NREL Provides Open-Source System for Large-Scale Energy Data Collection
The Energy Department’s National Renewable Energy Laboratory (NREL) is launching an open-source system for storing, integrating, and aligning energy-related time-series data. The Energy DataBus is used for tracking and analyzing energy use on NREL’s own campus, but is applicable to other facilities, including anything from a single building to a large military base or college campus.
Managing and minimizing energy consumption on a large campus may involve hundreds of energy meters spread across a campus, and the meter data are often recorded by hand. Even when data are captured electronically, there may be measurement issues or time periods that may not coincide. Making sense of this limited and often confusing data can be a challenge that makes the assessment of building performance a struggle for many facility managers.
The Energy DataBus software was developed by NREL to address these issues on its own campus, but with an eye toward offering its software solutions to other facilities. The software has the ability to store large amounts of data collected as fast as every second.
The data gathered by NREL comes in different formats, at different rates, from a wide variety of sensors, meters, and control networks. The Energy DataBus software collects all this data and aligns it within one scalable database.
Existing energy data systems tend to be designed for particular applications such as reporting or control and do not provide general data-analysis interfaces flexible enough for NREL’s requirements. But rather than creating a new solution from the ground up, NREL built the Energy DataBus on existing open-source software products that are used to manage complex data problems in other industries.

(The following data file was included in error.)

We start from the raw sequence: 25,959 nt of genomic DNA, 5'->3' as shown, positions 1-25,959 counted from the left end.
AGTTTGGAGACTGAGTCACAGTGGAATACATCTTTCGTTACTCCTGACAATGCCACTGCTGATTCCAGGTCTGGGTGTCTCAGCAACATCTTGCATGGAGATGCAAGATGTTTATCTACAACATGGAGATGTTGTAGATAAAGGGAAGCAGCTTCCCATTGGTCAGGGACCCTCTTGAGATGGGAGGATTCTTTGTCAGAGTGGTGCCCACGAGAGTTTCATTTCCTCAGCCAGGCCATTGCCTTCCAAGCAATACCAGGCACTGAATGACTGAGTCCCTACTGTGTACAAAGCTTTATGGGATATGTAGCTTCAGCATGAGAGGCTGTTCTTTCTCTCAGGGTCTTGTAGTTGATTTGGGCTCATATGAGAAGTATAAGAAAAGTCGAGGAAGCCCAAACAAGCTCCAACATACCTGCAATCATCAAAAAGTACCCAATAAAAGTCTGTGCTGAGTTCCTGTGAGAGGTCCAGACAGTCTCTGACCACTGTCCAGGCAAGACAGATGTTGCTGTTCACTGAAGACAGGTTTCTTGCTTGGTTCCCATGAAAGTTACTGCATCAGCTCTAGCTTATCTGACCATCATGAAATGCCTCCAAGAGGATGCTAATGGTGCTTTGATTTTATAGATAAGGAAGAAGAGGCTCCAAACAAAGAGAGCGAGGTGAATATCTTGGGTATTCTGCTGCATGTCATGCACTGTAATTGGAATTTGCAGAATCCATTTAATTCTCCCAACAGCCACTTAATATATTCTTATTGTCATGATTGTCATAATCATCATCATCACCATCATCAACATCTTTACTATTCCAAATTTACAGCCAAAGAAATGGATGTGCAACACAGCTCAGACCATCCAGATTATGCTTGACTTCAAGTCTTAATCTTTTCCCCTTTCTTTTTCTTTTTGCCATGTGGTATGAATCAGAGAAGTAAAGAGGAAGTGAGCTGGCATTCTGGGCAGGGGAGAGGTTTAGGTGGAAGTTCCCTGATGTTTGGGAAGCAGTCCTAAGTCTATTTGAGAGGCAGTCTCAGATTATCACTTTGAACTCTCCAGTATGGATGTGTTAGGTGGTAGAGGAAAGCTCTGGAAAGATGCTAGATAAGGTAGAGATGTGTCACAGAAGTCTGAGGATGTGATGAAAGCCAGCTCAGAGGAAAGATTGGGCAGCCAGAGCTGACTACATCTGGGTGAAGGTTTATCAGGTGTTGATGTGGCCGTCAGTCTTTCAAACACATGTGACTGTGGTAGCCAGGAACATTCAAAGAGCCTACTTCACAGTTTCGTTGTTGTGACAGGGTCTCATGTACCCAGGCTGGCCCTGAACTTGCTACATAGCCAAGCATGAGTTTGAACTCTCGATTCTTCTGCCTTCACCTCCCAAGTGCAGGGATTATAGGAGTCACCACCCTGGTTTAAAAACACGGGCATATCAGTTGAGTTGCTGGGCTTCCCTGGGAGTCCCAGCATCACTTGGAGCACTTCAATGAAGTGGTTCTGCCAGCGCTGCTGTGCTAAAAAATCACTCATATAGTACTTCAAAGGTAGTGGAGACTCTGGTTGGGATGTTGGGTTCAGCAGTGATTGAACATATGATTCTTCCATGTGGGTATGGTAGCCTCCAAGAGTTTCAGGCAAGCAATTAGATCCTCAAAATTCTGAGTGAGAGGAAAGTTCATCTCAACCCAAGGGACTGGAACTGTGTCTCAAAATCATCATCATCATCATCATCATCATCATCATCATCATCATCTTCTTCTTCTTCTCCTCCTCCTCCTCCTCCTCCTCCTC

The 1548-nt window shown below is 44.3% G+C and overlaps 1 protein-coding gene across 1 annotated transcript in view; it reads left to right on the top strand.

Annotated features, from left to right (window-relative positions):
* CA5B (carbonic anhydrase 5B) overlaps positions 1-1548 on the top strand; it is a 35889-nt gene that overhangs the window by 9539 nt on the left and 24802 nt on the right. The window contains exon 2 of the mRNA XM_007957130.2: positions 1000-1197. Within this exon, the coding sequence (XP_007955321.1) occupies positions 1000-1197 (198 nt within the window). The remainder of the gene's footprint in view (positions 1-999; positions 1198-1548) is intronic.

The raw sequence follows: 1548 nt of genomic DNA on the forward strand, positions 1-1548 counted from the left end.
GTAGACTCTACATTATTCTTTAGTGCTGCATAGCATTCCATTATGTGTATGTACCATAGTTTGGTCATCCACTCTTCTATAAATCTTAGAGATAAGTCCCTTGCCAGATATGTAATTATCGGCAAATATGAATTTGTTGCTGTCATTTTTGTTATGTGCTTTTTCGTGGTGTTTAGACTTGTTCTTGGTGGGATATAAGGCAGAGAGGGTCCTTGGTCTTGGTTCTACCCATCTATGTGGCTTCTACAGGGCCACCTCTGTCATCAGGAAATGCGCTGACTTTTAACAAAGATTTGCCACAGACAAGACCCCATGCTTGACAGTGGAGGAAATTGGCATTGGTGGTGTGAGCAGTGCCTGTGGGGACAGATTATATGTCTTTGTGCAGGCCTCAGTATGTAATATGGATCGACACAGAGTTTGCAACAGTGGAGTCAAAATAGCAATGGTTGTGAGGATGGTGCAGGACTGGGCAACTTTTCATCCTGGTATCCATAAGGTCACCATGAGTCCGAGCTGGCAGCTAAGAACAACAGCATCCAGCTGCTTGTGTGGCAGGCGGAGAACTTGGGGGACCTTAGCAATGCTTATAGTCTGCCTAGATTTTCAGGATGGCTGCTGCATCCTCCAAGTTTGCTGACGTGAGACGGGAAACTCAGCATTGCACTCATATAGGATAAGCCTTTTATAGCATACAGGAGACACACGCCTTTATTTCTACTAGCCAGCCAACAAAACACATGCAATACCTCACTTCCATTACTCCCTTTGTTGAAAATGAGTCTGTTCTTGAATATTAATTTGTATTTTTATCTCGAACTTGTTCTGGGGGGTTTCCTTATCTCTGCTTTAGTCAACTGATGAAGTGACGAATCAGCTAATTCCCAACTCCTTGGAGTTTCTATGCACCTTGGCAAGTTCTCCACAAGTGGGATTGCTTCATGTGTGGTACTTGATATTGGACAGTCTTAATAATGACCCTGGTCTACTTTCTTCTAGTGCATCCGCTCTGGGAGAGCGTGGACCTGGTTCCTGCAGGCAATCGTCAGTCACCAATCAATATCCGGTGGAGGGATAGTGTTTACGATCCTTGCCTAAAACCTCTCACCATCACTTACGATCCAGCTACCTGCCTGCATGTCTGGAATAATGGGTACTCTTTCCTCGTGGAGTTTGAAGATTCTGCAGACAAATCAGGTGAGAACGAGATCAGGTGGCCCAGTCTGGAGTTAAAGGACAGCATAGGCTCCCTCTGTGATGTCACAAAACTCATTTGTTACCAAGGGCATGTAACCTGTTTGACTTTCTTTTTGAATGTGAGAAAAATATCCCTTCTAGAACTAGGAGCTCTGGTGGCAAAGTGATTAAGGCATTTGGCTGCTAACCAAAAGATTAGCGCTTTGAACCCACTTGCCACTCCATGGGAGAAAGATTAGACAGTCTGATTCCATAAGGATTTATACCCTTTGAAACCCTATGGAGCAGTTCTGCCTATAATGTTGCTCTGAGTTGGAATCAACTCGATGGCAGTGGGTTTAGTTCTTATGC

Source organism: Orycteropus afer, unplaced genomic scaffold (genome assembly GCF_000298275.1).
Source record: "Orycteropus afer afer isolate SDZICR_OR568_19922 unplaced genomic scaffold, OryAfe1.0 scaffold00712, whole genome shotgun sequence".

The Energy DataBus supports the Cassandra database and PlayORM, which facilitates the easy integration of widely varying data. PlayORM provides the Energy DataBus with the capabilities it needs to interact with many types of data, including time-series, textual, or numerical data. NREL has developed tools that allow the Energy DataBus to collect data from control systems using the BACNet protocol, from electrical meters via the ModBus protocol, and from weather sensors via web requests to an on-site weather station. The flexibility of the Energy DataBus Web API has made all of these systems easy to integrate together. Additionally, the Energy DataBus software incorporates tools that help assure the highest quality of data in the database.
The Energy DataBus can operate at widely varying scales and can be integrated into small desktop applications and run on a laptop or virtual machine with only a few gigabytes of RAM. On the other hand, Energy DataBus was designed to support cloud architecture and can be scaled to hundreds or possibly thousands of nodes across the globe. For instance, NREL currently runs its production version of Energy DataBus with 12 database nodes on high-performance servers and four webserver nodes on virtual machines. However, for development, the team uses a version that runs in memory on a laptop.
To employ the Energy DataBus, other facilities would need to connect their existing data collection systems with it and then configure it to meet their particular needs. Already, a team at NREL has developed an application that uses the Energy DataBus to provide data to a set of “energy dashboards,” allowing anyone on site to monitor the energy performance of the NREL campus.
Earlier this week, the Department of Energy launched a new Buildings Performance Database, the largest free, publicly available database of residential and commercial building energy performance information.
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